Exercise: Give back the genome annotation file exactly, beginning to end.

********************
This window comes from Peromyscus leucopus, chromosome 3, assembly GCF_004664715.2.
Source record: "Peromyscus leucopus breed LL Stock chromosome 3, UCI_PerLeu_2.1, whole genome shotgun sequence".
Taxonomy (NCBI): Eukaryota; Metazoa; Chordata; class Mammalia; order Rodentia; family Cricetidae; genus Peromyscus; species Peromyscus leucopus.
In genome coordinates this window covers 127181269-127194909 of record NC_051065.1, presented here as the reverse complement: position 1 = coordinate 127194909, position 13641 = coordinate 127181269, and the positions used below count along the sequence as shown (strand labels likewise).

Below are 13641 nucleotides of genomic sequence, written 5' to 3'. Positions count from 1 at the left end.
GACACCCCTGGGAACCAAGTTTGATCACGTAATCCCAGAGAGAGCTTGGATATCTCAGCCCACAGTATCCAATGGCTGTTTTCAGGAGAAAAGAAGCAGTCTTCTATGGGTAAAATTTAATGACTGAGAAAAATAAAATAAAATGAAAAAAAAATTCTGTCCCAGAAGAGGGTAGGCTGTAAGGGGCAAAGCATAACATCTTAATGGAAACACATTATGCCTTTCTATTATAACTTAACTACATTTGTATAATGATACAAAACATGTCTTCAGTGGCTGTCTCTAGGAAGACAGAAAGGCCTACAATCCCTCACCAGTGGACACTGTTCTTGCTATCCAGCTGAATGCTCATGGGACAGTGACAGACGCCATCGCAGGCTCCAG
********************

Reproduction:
This window comes from Peromyscus leucopus, chromosome 3, assembly GCF_004664715.2.
Source record: "Peromyscus leucopus breed LL Stock chromosome 3, UCI_PerLeu_2.1, whole genome shotgun sequence".
Taxonomy (NCBI): Eukaryota; Metazoa; Chordata; class Mammalia; order Rodentia; family Cricetidae; genus Peromyscus; species Peromyscus leucopus.
In genome coordinates this window covers 127181269-127194909 of record NC_051065.1, presented here as the reverse complement: position 1 = coordinate 127194909, position 13641 = coordinate 127181269, and the positions used below count along the sequence as shown (strand labels likewise).

Below are 13641 nucleotides of genomic sequence, written 5' to 3'. Positions count from 1 at the left end.
GACACCCCTGGGAACCAAGTTTGATCACGTAATCCCAGAGAGAGCTTGGATATCTCAGCCCACAGTATCCAATGGCTGTTTTCAGGAGAAAAGAAGCAGTCTTCTATGGGTAAAATTTAATGACTGAGAAAAATAAAATAAAATGAAAAAAAAATTCTGTCCCAGAAGAGGGTAGGCTGTAAGGGGCAAAGCATAACATCTTAATGGAAACACATTATGCCTTTCTATTATAACTTAACTACATTTGTATAATGATACAAAACATGTCTTCAGTGGCTGTCTCTAGGAAGACAGAAAGGCCTACAATCCCTCACCAGTGGACACTGTTCTTGCTATCCAGCTGAATGCTCATGGGACAGTGACAGACGCCATCGCAGGCTCCAG